How do you stay hopeful in a climate crisis?
Last week I attended a screening of a great new short documentary telling two stories of community power projects.
Produced by climate action group 350 Aotearoa, the film talked with people about how they had set up their power generation projects and what the benefits were. It demonstrated all the cascading positives that came from one project.
Design by Huriana Kopeke-Te Aho
By taking control over their electricity supplies the two communities gained a whole lot of follow-on benefits in terms of health, employment and savings. The two projects also networked people together in their local areas.
Staying positive > climate anxiety
After the screening, Emily from Climate Club asked me in conversation – ‘what do you do to keep positive?’ This is a relatively common question these days.
For context last month, July 2023, was the hottest month for recorded global surface temperatures since 1880.
Climate Club itself does a great job of keeping us all with a positive mindset with a newsletter providing easy weekly actions, but – this is a short personal response!
One – real life events
Real life events are inspiring. Attending the 350 film screening event was a chance to see a heartwarming film with a clear call to action. We listened to a panel discussion with people who know about the issue, ranging from the electricity system to degrowth economics. And it was a chance to meet people who are involved in similar projects and interests.
For example, I caught up with Sophora, who talked about her job turning organic material from 50,000 people at Eden Park into valuable compost.
Two – mind food
I like reading but I also procrastinate getting through books. So I listen to a bunch of podcasts, some for fun and some to inspire.
Recently I discovered Why we organise, a podcast powered by Roots, an international Greenpeace project for young people. It profiles people around the world who are organising their networks to make change. This interview with activist Seb Alex talks about looking after both people and animals after the explosion in Beirut, Lebanon three years ago.
Earlier this year I got into how economics can have good outcomes for the environment in the System Shift podcast, from Greenpeace Nordic. It presents simple solutions like a universal basic income and a 4 day working week which could lead to so many cascading benefits.
Personally I like hearing about surprising events and connections in our histories. It inspires me to find out more of the real stories that happened, not just the famous ones, and that we can change history as we go. For example, this Cool people who did cool stuff episode tells the story of the People’s Olympics in 1936 held as an alternative for athletes who didn’t want to support the Nazi Olympics.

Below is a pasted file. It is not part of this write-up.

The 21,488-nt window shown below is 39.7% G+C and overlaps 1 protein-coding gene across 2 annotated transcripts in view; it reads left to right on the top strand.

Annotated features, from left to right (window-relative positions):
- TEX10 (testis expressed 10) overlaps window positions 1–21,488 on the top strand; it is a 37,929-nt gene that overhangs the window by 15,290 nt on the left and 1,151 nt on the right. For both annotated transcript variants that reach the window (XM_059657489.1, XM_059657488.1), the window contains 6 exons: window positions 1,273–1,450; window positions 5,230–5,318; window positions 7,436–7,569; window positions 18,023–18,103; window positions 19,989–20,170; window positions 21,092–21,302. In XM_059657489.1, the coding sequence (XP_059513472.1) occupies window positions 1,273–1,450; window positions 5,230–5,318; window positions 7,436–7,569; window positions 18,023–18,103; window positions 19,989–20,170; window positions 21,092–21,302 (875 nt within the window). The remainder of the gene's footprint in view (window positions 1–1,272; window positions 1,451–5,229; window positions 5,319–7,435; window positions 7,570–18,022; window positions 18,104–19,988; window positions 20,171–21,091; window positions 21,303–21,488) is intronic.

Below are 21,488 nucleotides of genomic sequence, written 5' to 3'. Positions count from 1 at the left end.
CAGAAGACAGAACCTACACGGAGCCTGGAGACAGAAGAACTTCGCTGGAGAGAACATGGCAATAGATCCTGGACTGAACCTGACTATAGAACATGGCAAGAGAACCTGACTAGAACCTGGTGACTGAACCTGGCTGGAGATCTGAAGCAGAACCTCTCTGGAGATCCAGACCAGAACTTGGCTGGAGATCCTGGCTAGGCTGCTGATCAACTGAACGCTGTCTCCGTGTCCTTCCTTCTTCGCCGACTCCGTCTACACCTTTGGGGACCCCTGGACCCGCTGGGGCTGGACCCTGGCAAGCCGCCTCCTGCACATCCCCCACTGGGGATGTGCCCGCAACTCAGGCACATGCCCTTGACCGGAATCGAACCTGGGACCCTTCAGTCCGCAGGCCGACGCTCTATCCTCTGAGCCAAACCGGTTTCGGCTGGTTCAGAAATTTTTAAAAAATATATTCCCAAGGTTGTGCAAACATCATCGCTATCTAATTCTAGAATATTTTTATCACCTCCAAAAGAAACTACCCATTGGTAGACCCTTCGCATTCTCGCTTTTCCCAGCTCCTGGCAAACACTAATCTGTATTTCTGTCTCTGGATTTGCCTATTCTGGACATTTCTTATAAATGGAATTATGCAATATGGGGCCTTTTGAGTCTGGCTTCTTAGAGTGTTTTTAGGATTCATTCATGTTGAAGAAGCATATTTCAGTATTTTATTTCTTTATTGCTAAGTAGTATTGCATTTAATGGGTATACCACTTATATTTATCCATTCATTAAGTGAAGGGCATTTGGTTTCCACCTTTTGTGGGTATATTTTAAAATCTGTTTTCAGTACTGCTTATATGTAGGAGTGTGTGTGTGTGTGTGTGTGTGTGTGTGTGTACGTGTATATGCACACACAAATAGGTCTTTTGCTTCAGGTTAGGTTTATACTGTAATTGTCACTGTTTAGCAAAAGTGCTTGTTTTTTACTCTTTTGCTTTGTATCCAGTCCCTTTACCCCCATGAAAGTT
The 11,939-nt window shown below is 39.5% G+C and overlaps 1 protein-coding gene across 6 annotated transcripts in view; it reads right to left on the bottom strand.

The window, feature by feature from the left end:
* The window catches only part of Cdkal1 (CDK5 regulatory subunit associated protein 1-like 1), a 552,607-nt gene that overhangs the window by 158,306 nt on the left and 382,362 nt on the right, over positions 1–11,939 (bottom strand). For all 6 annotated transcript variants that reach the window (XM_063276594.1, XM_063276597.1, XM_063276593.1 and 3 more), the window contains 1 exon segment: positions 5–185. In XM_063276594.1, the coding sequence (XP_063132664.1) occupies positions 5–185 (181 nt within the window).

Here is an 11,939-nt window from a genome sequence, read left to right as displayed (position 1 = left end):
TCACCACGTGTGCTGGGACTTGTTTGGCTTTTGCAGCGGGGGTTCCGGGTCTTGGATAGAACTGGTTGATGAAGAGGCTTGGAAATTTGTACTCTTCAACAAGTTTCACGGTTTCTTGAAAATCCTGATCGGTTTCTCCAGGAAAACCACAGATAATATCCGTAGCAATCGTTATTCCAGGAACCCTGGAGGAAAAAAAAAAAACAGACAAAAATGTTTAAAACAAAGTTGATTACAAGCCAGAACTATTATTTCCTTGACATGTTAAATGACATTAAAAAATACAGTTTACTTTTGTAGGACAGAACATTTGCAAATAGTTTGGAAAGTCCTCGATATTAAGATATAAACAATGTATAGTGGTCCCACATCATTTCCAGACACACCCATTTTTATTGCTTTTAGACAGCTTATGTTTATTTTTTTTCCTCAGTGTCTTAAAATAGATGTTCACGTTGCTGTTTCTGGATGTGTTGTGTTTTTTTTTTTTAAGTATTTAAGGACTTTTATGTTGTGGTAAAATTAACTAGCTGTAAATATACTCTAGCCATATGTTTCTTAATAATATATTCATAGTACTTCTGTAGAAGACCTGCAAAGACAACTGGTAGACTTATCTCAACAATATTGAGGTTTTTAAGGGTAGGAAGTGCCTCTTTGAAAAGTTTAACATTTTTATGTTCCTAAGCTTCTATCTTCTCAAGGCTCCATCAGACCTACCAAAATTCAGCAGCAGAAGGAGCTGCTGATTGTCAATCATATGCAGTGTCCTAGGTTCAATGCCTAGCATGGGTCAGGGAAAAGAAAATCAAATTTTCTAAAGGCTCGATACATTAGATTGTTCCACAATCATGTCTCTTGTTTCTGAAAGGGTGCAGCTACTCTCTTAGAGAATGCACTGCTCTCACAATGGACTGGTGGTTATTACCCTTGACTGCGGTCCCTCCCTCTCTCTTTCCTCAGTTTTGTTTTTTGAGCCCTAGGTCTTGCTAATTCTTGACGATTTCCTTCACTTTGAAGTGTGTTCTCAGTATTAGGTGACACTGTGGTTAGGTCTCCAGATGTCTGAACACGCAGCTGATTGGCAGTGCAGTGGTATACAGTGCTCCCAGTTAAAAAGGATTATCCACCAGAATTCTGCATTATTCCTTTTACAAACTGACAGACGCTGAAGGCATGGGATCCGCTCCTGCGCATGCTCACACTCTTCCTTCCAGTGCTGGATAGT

Three – mind food in words and pictures
One book – a lot of people have recommended Braiding Sweetgrass, and now I also recommend it! It tells stories that combine the author’s ecologist learning with her indigenous worldview. Each chapter has an insight into native American ways of living that could help us all connect again with natural systems living in the modern world.
Alright, a second book – I’m currently reading a novel printed in a cool broadsheet style, like a newspaper with illustrations, which somehow makes it easier to read. It’s Murdoch Stephens’ 2020 Rat King Landlord which is a bit of fun but really serious about the housing crisis. It’s allied with a real campaign by Renters United to make renting in New Zealand better for everyone. I got a free copy which was made possible by crowdfunded donations by future readers.
Four – getting up in the morning in a climate crisis
Meanwhile, the headlines still suck and climate anxiety. Antarctica melting at faster rates. Ocean temperatures. Mainstream political parties promote more highways. Smaller parties that polarise with fear and populist headlines. The climate crisis is not just an environmental problem – our society is experiencing cascading negatives.
Media headlines reporting on climate can result in climate anxiety when there are no action steps.
To be honest I’m lucky to be able to work in an organisation like Greenpeace. I get to be part of campaigns for change, and help anyone who wants to lead change for environmental issues in Aotearoa. Yes, I can get down from relentless depressing headlines and the scale of the challenges. But I have a purpose day to day. I have the chance in my work to be part of a movement that can make a difference. I see the small successes. I feel agency in my life and my choices mean something.
Five – daily life
This may be cheating but I rely on lots of small things to keep me going. Staying physical and eating healthy, playing music, being outdoors, being part of a networked community, appreciating friends and family, finding nuggets of wisdom and having fun!
Six – back up others
I see a lot of people doing cool things! I try to back them up when I see them. Just one solution can be the start of many cascading positives.
How do you stay hopeful in a climate crisis?
What’s something that is inspiring or keeping you positive right now? ✊🏽Let us know with a quick message to [email protected] and we can share with everyone in a follow up article!